15 Apr 2002 12:58

Who consumes what?

"Multi-media revolution". Many sources (e.g. Stewart Brand, The Media Lab) claim porn was instrumental in the commercial success of VCRs, but I can't find primary sources for this claim. Is there any reason pornographers would have preferred VHS to Beta, and so given it a market advantage? — The story seems to be repeating itself with CD-ROM. [That was writen in the mid-1990s! Obviously, things have changed a bit by 2008...]

Does it influence people's thinking, and if so, how and whose? Does it influence people's practices?

Physiology — written smut especially. How is it possible that looking at squiggles on paper can do that to primates?

Content. Presumably, most pornography is not the work of highly original minds. (Very little of anything is the work of highly original minds, but perhaps this is more true of smut than, say, chamber music.) Also presumably, its content varies from time to time and place to place. Has anyone tried probing the (as it were) soft dark underbelly of culture through comparing smut? — Karel Capek attempted something like this in his essay "Eros vulgaris" (collected in In Praise of Newspapers), but the result is disappointing, perhaps because he didn't employ proper scientific methods. The English, he says, like to read about punishment, the Germans about discipline (not at all the same) and the French about being clever; so far as I can recall, he was patriotically silent about the Czechs. It's not clear how much time his samples spanned, or indeed how large and diverse they were in the first place. Cf., with the above stereotypes, Fanny Hill and The Story of O — but perhaps any work with any trace of literary merit should be excluded from the sample.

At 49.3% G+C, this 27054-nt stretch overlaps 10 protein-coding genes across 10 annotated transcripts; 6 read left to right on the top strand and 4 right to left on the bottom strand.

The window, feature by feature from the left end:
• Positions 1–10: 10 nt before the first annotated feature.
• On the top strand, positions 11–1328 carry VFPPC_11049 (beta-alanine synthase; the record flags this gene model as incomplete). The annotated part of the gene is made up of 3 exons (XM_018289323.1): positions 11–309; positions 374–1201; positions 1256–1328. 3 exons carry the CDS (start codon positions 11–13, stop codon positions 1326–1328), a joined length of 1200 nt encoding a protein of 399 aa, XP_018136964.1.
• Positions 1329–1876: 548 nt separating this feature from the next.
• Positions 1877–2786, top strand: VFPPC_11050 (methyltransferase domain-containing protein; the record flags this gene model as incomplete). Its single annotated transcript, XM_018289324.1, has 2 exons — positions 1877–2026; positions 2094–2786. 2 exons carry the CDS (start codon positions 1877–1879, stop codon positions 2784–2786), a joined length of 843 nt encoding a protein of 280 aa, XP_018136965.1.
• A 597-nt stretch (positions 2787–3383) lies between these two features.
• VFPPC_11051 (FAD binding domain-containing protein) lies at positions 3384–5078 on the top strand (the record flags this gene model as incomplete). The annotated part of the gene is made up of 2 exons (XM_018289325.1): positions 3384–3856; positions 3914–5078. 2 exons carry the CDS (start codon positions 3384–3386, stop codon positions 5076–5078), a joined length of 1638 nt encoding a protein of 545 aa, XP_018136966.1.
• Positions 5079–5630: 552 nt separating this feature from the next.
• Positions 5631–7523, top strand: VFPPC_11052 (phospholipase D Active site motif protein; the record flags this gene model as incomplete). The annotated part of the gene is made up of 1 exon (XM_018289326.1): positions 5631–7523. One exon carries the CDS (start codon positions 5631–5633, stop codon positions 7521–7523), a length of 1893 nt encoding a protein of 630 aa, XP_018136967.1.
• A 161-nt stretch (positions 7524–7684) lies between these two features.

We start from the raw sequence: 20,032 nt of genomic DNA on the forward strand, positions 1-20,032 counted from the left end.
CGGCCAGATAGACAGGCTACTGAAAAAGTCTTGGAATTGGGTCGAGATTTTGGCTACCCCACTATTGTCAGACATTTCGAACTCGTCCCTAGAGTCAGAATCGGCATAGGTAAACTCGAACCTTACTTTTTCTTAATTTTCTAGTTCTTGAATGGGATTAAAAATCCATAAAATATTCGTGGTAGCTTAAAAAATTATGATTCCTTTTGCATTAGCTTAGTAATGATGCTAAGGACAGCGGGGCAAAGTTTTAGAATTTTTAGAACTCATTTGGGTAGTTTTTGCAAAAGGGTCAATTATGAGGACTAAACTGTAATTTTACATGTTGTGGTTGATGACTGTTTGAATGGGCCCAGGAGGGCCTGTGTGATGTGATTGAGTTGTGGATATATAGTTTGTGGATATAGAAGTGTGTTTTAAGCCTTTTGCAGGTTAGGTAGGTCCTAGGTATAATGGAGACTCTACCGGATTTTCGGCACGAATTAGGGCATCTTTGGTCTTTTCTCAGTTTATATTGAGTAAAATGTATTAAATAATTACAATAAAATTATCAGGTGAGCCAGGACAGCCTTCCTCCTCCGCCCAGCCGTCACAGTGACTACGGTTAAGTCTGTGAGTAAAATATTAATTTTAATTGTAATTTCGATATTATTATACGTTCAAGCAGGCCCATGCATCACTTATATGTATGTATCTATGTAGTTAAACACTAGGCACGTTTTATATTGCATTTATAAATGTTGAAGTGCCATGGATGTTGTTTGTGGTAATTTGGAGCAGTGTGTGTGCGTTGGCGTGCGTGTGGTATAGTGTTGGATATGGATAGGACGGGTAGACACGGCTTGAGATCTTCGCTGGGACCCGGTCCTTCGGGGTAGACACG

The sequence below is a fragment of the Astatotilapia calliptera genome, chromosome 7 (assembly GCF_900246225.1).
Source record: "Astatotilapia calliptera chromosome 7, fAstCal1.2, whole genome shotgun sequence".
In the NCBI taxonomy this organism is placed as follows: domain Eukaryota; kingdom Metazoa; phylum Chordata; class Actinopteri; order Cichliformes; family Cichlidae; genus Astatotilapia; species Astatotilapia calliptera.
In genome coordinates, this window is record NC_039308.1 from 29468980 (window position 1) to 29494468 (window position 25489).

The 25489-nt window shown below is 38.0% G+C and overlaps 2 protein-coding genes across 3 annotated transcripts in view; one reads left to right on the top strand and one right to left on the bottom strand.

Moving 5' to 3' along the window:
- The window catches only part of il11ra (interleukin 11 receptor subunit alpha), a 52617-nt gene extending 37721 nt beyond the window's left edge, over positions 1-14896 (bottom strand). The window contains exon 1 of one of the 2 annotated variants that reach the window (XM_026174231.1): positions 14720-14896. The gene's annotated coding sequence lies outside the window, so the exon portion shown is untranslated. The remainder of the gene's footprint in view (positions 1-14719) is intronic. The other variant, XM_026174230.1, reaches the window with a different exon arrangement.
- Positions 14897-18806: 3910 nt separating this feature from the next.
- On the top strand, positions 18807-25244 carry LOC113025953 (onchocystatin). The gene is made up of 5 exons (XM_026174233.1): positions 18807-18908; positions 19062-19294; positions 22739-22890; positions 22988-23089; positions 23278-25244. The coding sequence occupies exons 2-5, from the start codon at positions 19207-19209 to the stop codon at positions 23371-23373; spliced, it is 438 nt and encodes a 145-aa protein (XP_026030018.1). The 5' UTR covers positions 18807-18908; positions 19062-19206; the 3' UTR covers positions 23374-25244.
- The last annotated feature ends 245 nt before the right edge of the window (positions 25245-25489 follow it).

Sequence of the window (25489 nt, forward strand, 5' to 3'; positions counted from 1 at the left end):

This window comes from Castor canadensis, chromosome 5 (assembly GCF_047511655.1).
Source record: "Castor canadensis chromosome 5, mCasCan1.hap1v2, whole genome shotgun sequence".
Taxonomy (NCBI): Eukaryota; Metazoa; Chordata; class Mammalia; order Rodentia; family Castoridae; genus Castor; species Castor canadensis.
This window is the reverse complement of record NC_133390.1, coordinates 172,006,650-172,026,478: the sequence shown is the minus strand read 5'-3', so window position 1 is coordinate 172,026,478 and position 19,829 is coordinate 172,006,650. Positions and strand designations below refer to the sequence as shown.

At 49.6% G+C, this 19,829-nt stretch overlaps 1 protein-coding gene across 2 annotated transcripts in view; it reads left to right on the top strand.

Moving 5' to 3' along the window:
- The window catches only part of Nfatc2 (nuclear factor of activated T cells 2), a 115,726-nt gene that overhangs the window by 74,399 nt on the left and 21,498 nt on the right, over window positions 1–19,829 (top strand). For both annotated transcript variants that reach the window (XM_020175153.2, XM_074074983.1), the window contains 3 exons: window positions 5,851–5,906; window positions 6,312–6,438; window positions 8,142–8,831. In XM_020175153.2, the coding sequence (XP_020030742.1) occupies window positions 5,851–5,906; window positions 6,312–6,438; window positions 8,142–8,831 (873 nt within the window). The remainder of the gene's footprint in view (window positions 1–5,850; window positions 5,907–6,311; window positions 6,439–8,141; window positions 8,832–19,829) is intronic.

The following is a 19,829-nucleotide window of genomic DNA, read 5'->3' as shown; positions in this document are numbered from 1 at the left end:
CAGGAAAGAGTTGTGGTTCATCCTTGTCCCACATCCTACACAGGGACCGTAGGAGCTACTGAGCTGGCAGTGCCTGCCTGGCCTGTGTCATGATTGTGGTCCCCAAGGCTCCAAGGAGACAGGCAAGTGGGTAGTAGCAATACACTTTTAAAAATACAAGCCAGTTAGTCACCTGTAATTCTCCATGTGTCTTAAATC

One obvious approach would be look at the Usenet groups, e.g., but the problem is that we don't know how many people read (never mind enjoy) each article, and one suspects writers with odd tastes are unusually prolific (the lunatic de Sade being the supreme example). Statistics on downloads from, say, ASSTR would evade that problem, but still raise problems of sampling bias (and privacy). — Incidentally, the evolution of the on-line porn writing community would probably make for a fascinating study in literary sociology.